Table 1 Comparison between characteristics of registered osteopaths in Australian in 2013 and survey respondents

Table 2 lists the statistical relationship between practice income, practice workload and location of practice as determined by the chi square and ANOVA tests. Osteopaths practicing in states outside of Victoria had seen significantly more patients each week. This was most notable amongst new patient numbers (p = 0.002) where osteopaths in Victoria saw on average 4.5 new patients per week whereas osteopaths in the remaining states saw just under 10.0 new patients on average each week. The number of ongoing patients per week was significantly lower in Victoria compared to other states (p = 0.044). Reported income also differed significantly between practice locations (p = 0.003) with 46% of osteopaths in other states reporting an annual income over $100,000. Similarly, osteopaths earning more than $150 k/year were much more common in states outside of NSW and VIC (p = 0.003). Whilst not statistically significant (p = 0.06), a preference for a greater patient load was most commonly reported by osteopaths practicing in Victoria (60.0%) and a similar proportion of osteopaths in other states (63.6%) identified as being happy with their ongoing patient load.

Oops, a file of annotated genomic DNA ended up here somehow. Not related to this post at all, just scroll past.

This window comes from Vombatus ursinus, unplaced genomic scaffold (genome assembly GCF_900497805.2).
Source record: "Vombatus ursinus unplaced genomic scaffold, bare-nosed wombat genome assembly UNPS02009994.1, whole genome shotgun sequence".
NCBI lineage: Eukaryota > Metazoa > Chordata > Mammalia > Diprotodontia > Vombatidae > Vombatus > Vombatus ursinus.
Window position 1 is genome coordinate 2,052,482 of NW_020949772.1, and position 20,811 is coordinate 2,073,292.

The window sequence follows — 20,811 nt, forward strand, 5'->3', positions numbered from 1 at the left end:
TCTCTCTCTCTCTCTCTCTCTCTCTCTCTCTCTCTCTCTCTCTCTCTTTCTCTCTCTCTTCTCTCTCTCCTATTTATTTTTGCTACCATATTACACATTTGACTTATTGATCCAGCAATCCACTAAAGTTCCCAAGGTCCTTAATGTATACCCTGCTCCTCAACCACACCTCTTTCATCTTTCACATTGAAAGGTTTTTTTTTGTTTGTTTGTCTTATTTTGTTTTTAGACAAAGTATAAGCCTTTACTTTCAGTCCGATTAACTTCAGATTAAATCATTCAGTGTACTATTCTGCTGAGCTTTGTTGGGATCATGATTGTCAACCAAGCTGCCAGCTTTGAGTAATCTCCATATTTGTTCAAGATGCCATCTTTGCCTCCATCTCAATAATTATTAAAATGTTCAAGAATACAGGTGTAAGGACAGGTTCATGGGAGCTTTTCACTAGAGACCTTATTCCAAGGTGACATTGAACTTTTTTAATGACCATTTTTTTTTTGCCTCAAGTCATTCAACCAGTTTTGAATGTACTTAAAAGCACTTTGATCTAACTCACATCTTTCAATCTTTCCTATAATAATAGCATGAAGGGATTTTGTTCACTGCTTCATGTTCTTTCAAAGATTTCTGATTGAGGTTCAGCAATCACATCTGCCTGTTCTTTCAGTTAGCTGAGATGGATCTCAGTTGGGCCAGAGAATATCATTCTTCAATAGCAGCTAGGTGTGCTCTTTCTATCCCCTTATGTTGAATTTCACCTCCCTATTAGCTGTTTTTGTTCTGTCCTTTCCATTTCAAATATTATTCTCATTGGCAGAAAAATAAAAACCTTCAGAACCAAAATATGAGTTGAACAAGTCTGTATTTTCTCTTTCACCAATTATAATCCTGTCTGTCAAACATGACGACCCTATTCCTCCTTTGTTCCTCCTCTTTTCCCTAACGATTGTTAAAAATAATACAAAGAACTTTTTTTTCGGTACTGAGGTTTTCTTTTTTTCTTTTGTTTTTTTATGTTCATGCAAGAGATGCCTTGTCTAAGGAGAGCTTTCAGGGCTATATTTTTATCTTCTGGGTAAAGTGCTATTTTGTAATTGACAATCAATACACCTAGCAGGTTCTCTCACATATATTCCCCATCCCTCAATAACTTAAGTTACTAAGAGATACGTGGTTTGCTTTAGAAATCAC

Table 2 Relationship between practice income/workload and location of practice